Some companies are going green by using renewable energy sources for their data center power. This can reduce the data center industry causing climate change. Using clean energy sources can also help reduce costs associated with running a data center.

Use green building materials. Work with a LEED-certified contractor if possible, or at least a contractor who is knowledgeable about environmental issues and how they can affect construction materials.

Install efficient lighting and cooling systems. LED lights and roof-mounted cooling units are two great ways to reduce energy consumption in your data center.

3. Reduce energy usage with more efficient technologies

One way to reduce energy usage is by replacing older equipment with more efficient models that use less power per unit of computing capacity. This could mean replacing older servers with newer ones or upgrading your storage systems so they use less power while performing the same tasks.

Use newer hardware. The latest versions of Intel Xeon processors offer significant improvements over previous generations, including up to 50 percent better performance per watt than previous models. They also use less power and generate less heat, so fewer servers are needed for a given workload.

Server virtualization technology is a cost-effective and efficient way to consolidate multiple servers onto fewer physical servers.

By utilizing server virtualization, you can reduce the number of physical servers needed to support an application or workload, while also reducing power consumption, floor space, and cooling requirements. Server virtualization also allows you to quickly provision new resources by adding additional “virtual” servers or migrating existing virtual machines (VMs) between physical hosts.

4. Reduce wasted energy

Most data centers are designed to be as efficient as possible, but they can still waste energy and money. The good news is that there are steps you can take to improve your data center’s efficiency, reduce the cost of cooling, and increase profitability.

Your data center may be leaking energy if it doesn’t have proper airflow management controls or thermal management systems in place. These systems help ensure that excess heat is removed from the building so it doesn’t build up inside your server racks and other equipment racks (and vice versa).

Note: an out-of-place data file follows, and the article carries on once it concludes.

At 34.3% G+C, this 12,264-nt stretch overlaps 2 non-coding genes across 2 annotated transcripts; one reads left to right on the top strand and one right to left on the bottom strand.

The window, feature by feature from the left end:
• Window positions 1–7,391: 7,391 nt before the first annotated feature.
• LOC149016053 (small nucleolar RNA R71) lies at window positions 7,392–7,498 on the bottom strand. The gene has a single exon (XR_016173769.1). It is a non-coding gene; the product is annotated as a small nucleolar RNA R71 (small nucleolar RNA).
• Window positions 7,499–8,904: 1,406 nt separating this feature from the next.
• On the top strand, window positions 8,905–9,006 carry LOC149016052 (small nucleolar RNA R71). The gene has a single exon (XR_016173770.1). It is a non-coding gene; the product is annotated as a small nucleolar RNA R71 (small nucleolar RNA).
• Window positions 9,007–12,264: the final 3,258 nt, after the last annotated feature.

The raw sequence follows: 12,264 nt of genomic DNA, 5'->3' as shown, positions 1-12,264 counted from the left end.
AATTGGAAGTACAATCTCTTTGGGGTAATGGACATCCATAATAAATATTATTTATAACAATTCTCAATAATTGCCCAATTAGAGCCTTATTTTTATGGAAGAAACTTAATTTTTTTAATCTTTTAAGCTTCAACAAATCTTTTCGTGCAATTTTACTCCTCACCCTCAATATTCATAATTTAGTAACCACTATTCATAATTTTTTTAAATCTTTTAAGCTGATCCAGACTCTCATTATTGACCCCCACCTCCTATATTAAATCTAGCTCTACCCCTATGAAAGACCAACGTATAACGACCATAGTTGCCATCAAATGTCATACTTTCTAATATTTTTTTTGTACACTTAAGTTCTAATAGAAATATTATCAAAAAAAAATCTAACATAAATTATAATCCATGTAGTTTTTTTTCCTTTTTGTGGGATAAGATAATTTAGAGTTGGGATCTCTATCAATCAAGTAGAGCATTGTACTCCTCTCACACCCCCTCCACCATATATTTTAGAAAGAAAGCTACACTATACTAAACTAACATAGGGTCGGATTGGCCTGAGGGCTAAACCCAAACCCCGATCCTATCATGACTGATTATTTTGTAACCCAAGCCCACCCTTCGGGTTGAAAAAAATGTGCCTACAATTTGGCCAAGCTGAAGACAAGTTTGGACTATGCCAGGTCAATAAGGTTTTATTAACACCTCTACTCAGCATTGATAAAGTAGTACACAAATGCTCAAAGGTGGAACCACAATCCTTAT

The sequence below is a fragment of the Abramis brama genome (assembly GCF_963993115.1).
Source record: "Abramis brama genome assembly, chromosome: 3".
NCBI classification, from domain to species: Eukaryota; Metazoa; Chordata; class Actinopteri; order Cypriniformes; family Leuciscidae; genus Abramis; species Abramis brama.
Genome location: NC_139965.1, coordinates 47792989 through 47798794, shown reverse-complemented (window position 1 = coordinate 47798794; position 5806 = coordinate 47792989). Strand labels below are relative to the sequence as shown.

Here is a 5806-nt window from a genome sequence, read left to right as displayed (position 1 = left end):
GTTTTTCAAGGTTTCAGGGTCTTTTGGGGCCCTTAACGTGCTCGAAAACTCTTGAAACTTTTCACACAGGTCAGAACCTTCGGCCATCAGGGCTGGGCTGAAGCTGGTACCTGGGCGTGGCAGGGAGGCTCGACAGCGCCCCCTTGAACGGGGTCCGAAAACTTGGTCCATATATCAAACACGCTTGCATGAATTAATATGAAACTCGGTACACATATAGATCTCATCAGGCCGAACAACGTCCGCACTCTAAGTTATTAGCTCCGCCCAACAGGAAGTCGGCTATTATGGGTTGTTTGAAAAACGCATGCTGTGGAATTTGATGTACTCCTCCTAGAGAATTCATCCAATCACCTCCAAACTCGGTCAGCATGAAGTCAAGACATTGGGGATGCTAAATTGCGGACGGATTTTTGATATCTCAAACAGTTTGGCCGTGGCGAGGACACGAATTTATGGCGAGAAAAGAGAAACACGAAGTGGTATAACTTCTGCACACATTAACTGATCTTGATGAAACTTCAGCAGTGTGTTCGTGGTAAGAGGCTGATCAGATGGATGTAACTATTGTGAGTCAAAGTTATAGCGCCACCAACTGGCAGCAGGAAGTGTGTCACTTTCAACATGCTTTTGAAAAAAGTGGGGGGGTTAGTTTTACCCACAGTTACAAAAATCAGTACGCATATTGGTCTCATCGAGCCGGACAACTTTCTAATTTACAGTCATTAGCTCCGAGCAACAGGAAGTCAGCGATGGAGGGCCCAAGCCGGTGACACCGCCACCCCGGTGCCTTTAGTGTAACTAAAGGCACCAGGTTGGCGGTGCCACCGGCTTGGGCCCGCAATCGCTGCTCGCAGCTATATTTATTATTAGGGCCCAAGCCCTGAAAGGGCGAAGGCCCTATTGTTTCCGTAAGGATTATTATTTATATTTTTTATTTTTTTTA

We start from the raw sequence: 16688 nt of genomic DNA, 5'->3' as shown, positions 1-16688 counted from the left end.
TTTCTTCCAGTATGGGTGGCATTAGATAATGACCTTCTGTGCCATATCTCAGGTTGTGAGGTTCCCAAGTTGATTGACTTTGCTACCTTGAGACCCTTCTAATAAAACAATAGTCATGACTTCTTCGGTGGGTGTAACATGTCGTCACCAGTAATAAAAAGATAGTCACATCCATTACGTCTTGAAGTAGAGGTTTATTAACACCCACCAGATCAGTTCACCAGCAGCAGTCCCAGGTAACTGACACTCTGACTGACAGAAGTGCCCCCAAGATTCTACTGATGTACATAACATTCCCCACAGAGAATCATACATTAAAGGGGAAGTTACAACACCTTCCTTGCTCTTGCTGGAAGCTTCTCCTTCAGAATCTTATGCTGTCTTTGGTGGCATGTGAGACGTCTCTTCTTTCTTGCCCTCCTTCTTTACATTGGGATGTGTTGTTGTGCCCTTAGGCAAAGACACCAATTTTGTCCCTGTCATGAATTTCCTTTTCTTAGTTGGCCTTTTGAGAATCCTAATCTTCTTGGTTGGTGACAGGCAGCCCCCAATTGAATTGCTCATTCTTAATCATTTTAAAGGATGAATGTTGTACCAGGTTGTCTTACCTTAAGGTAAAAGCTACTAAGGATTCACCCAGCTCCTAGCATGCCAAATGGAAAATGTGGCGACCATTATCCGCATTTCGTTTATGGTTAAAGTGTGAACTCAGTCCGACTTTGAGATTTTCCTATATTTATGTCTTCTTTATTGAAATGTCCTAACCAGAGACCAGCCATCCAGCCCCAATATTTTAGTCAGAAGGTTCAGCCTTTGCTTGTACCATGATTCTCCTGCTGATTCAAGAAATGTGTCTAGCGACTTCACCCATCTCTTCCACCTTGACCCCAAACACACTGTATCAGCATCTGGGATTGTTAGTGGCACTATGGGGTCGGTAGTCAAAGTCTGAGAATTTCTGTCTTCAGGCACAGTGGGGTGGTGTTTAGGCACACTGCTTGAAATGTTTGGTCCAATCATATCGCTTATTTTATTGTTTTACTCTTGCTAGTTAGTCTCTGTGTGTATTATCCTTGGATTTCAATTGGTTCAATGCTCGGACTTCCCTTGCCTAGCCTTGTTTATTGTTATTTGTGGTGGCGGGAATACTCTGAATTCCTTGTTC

If your facility lacks these critical components, some of your cooling units are likely running at full speed all day long — not only wasting energy but also increasing wear and tear on those units as well as potentially damaging components within your racks if temperatures get too high.

Redesign your data center to minimize heat generation. The Uptime Institute estimates that more than 80 percent of all energy consumed by a data center goes toward cooling and maintaining a comfortable temperature for hardware, rather than actual computing. If you’re interested in reducing your energy bill, consider redesigning your facility to reduce heat generation by eliminating non-essential equipment or implementing more efficient cooling systems.

Use renewable energy sources for power and cooling. If you have the option to choose between using traditional electricity or renewable-source power and cooling options, opt for renewables whenever possible. Renewable power sources include wind farms, solar arrays, and geothermal plants — all of which generate zero-emission electricity and don’t contribute directly or indirectly to climate change or air pollution (unless they burn fossil fuels at some point along their supply chains).


The data center industry is a profitable industry with lots of money being invested in it. However, the technology that makes them work without fail is the source of long-term climate change problems.

Today, data centers in the United States alone require approximately 150 billion kWh of power—that is 2.3% of all electricity used by U.S. businesses and homes.. And as more people shift towards digital lifestyles and social networking platforms, these numbers may grow even larger over time.

What’s more, approximately 67% of this electricity is being used to transfer and store data—which means that much could be done to reduce the environmental impact of data centers.

By 2025, the industry will be responsible for 4% of global electricity use and 3.5 million tons of emissions.

To put this into perspective, if you’re looking at how much energy is used by different industries, even the auto industry only uses 8% as much energy as data centers do!

The data center industry is a big part of the problem when it comes to climate change. Right now, we’re not doing enough to address this issue—but that doesn’t mean we can’t change course.

Companies like Facebook and Google have already taken steps toward reducing their carbon footprint. We need more companies to follow their lead and make sure that they don’t contribute significantly to global warming by 2025.

That’s why we build a Green Data Center in Jakarta, Indonesia.